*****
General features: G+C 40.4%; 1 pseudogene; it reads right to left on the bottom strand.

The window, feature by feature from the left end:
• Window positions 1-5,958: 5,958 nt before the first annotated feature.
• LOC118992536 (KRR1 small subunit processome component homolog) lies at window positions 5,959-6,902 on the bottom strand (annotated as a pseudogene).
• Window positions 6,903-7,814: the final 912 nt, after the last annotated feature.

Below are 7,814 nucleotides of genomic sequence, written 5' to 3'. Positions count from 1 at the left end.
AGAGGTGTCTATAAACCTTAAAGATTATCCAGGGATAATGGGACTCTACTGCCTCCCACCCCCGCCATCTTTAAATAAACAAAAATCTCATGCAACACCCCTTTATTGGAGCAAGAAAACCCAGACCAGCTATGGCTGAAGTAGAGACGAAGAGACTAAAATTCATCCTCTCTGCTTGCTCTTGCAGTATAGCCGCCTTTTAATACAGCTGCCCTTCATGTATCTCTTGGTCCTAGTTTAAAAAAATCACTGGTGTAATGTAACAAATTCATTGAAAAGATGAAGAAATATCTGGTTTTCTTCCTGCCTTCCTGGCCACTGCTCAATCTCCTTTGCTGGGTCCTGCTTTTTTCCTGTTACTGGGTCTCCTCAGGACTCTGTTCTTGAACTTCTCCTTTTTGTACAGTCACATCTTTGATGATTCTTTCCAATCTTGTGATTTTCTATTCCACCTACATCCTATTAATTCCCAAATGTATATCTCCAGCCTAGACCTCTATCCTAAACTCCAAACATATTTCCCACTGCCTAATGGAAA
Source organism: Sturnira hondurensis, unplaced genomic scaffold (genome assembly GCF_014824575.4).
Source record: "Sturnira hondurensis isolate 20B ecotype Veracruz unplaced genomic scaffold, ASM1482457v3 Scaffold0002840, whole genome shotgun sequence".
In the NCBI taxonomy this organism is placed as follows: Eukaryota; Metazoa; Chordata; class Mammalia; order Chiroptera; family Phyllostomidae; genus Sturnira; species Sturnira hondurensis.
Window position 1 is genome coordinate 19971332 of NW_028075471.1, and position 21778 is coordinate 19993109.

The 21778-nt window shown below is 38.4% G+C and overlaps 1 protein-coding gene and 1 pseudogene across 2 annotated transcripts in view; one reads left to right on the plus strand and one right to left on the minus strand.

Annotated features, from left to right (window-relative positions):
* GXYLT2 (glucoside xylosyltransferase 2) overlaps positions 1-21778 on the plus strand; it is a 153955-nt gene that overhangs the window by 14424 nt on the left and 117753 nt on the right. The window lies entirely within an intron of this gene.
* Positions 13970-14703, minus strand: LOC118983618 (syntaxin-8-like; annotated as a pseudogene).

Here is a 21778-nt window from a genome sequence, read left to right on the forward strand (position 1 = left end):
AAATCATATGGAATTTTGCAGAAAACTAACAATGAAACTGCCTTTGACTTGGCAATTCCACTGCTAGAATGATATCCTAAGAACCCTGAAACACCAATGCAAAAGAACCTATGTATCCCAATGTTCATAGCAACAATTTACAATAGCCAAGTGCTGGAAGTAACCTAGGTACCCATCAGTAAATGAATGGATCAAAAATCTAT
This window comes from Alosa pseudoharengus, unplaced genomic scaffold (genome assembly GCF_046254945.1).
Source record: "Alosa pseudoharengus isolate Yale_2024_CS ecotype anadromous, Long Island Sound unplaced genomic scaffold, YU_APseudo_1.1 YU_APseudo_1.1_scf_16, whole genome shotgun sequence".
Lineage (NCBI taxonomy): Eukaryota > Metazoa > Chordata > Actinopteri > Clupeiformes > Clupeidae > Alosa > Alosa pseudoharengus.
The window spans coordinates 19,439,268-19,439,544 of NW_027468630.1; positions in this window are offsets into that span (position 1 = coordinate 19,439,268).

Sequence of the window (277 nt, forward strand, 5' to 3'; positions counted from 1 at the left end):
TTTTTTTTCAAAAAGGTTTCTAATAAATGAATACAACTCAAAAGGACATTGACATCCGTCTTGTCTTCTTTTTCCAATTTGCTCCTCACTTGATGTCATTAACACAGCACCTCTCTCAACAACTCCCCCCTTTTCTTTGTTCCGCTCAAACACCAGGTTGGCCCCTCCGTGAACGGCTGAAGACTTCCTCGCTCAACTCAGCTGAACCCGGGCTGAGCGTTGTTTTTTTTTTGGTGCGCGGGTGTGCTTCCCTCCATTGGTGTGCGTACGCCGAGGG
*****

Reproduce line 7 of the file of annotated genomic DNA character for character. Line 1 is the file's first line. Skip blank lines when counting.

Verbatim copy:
AGAGGTGTCTATAAACCTTAAAGATTATCCAGGGATAATGGGACTCTACTGCCTCCCACCCCCGCCATCTTTAAATAAACAAAAATCTCATGCAACACCCCTTTATTGGAGCAAGAAAACCCAGACCAGCTATGGCTGAAGTAGAGACGAAGAGACTAAAATTCATCCTCTCTGCTTGCTCTTGCAGTATAGCCGCCTTTTAATACAGCTGCCCTTCATGTATCTCTTGGTCCTAGTTTAAAAAAATCACTGGTGTAATGTAACAAATTCATTGAAAAGATGAAGAAATATCTGGTTTTCTTCCTGCCTTCCTGGCCACTGCTCAATCTCCTTTGCTGGGTCCTGCTTTTTTCCTGTTACTGGGTCTCCTCAGGACTCTGTTCTTGAACTTCTCCTTTTTGTACAGTCACATCTTTGATGATTCTTTCCAATCTTGTGATTTTCTATTCCACCTACATCCTATTAATTCCCAAATGTATATCTCCAGCCTAGACCTCTATCCTAAACTCCAAACATATTTCCCACTGCCTAATGGAAA